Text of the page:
"was told that I would not receive it as guidelines stated that it was not necessary to give B12 injections more frequently than every 12 weeks. "

Guidelines state that B12 injections should be given more frequently than every 12 weeks to PA or B12 deficiency sufferers with neuro symptoms. Guidance on treatment and frequency of injections can be found in the BNF and the "BCSH Cobalamin and Folate guidelines".

My understanding is that people with PA or B12 deficiency who have neuro symptoms should have an injection every two days until they stop improving so that might mean you get loading doses for several weeks or even months. After you stop improving it's an injection every two months.

Has your GP got a copy of the BCSH guidelines?

The PAS website has a summary of it in the library section of the website.

I gave a copy of page 29 from the BCSH Cobalamin and Folate guidelines, a diagnosis flowchart, to my GP.


Your GP needs educating and his behaviour is unacceptable and cruel.

The following is a helpful link with lots of advice and information, with templates for writing to your doctor, as well as an excellent film:


This is the latest BMJ Research Document detailing the treatment of PA and, as Sleepybunny says, with the neurological symptoms you have, you should be treated at least every two months, if not more frequently. Your doctor is putting your health and livelihood in jeopardy. If your GP will not read the full document, show him the summary. I'm told that one of their biggest fears is being sued so it might help to have things down in black and white,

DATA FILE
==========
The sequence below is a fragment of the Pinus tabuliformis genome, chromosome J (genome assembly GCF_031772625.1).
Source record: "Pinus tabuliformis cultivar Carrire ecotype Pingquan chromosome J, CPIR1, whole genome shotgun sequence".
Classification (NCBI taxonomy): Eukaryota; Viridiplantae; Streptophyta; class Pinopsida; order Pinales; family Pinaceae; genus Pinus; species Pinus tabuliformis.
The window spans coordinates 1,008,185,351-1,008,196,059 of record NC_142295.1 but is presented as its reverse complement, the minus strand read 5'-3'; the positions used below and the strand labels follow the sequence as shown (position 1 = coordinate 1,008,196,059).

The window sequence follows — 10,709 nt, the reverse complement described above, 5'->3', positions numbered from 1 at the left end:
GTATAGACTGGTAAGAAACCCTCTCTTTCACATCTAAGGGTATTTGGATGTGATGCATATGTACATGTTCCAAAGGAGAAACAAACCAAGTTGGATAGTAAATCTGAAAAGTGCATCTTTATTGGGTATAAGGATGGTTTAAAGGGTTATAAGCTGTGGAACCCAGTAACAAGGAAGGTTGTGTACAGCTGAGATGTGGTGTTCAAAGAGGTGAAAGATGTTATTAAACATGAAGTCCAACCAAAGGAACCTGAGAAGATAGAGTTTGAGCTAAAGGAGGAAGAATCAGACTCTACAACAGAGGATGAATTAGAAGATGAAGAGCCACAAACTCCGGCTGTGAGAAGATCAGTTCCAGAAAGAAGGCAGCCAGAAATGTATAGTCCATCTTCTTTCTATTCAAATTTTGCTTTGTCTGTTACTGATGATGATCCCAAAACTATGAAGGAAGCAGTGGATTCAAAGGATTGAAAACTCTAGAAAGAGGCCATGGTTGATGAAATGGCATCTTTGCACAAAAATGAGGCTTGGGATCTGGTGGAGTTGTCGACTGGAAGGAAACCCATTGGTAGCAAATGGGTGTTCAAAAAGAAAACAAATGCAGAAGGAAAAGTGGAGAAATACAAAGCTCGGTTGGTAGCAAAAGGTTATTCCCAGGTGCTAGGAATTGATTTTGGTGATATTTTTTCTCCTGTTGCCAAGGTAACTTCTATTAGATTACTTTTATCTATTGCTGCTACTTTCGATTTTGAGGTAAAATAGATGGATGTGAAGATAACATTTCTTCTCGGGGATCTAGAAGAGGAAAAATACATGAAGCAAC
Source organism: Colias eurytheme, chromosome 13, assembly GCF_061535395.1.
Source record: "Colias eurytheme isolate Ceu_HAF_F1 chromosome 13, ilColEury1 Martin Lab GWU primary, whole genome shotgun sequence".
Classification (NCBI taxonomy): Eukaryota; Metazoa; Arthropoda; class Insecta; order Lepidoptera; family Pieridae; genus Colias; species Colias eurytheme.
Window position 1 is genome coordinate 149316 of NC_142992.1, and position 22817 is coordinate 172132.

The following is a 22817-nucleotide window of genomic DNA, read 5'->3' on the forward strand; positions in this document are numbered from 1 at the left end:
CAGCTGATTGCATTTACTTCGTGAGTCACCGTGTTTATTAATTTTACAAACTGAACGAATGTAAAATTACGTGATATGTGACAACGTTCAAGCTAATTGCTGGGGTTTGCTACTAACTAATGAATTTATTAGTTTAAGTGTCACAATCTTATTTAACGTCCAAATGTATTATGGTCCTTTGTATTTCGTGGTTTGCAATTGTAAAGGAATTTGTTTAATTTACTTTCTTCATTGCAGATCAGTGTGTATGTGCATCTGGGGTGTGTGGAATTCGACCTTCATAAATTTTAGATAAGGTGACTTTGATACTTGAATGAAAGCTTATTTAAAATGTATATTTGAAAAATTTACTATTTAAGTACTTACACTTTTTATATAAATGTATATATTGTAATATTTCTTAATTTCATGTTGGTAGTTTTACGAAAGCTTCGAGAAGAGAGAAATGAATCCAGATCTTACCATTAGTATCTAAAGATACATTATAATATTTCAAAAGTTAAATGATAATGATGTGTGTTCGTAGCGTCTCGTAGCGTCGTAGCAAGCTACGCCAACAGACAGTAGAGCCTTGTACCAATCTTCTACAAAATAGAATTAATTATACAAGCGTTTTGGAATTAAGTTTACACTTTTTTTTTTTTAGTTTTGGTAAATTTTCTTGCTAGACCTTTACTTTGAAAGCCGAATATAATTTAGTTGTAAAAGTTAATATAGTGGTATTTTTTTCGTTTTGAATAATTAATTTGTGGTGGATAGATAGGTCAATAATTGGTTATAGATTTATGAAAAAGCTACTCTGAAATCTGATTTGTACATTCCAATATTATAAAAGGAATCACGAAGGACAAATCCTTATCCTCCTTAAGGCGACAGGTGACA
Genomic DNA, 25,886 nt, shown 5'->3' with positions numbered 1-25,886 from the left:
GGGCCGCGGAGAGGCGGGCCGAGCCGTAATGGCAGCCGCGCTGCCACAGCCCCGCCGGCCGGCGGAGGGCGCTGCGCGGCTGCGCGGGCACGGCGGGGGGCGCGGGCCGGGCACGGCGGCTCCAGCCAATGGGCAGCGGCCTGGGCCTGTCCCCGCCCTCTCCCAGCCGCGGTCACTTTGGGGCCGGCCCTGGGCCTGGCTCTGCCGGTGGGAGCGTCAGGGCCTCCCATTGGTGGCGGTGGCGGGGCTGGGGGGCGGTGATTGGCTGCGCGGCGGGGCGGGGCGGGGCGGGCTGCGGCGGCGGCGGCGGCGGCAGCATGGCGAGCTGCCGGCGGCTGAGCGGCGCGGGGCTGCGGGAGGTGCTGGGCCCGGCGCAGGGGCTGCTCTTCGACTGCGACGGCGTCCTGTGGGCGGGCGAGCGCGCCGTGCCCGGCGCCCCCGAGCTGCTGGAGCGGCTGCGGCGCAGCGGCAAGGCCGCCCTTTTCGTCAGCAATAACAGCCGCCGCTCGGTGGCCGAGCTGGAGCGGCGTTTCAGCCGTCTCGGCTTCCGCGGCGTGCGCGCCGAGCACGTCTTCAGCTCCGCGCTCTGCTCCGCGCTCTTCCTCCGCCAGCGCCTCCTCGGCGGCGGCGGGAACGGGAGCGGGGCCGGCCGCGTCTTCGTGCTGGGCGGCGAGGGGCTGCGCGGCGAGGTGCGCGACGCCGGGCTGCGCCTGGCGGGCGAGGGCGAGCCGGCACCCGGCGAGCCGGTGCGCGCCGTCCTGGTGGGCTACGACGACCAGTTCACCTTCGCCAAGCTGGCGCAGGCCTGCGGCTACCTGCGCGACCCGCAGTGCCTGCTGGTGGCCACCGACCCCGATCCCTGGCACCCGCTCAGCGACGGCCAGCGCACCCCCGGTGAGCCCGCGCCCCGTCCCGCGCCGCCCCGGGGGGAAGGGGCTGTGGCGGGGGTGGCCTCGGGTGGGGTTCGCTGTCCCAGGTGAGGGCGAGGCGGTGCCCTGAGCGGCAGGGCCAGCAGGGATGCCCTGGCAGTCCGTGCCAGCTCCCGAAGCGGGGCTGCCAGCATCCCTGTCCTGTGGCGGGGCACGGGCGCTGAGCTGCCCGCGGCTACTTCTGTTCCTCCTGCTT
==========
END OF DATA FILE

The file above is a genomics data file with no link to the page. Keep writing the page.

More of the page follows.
If all else fails, there are people on this site who self inject successfully.


Cmim/BMJ document. " Summary:

* Vitamin B12 deficiency is a common but serious condition

* Clinical presentation may not be obvious thus leading to complex issues around diagnosis and treatment.

* There is no ideal test to define deficiency and therefore the clinical condition of the patient is of utmost importance."

* There is evidence that new techniques, such as measurement of holotranscobalamin and methylmalonic acid levels seem useful in more accurately defining deficiency.

* If clinical features suggest deficiency, then it is important to treat patients to avoid neurological impairment even if there may be discordance between test results and clinical features.

Severe deficiency shows evidence of bone marrow suppression, clear evidence of neurological features and risk of cardiomyopathy.

It is important to recognise that clinical features of deficiency can manifest without anaemia and also without low serum vitamin B12 levels. In these cases, treatment should still be given without delay."

I hope you get better treatment soon Michelle.


Stop feeling bad, Start feeling better. Go to amazon.de and start self-injecting. I've never looked back :D


Hi Michel, It's unlikely that you will change the Drs attitude to the rules. Your best bet would be to see a consultant haematologist. I got some sympathy from one in Manchester who said she didn't see any reason to make me go more than 3 weeks. I did present some evidence from the methylation pathway genes which showed I may need B12 more often. I left copies of my evidence with her but didn't get any comments on it whatsoever. It's a long and tedious journey. In the meantime, seeing as you have already been tested, get some sub-lingual methyl B12 and see if it helps. Holland and Barrett sell it. It helps me sleep and no I don't have shares in the store! :-)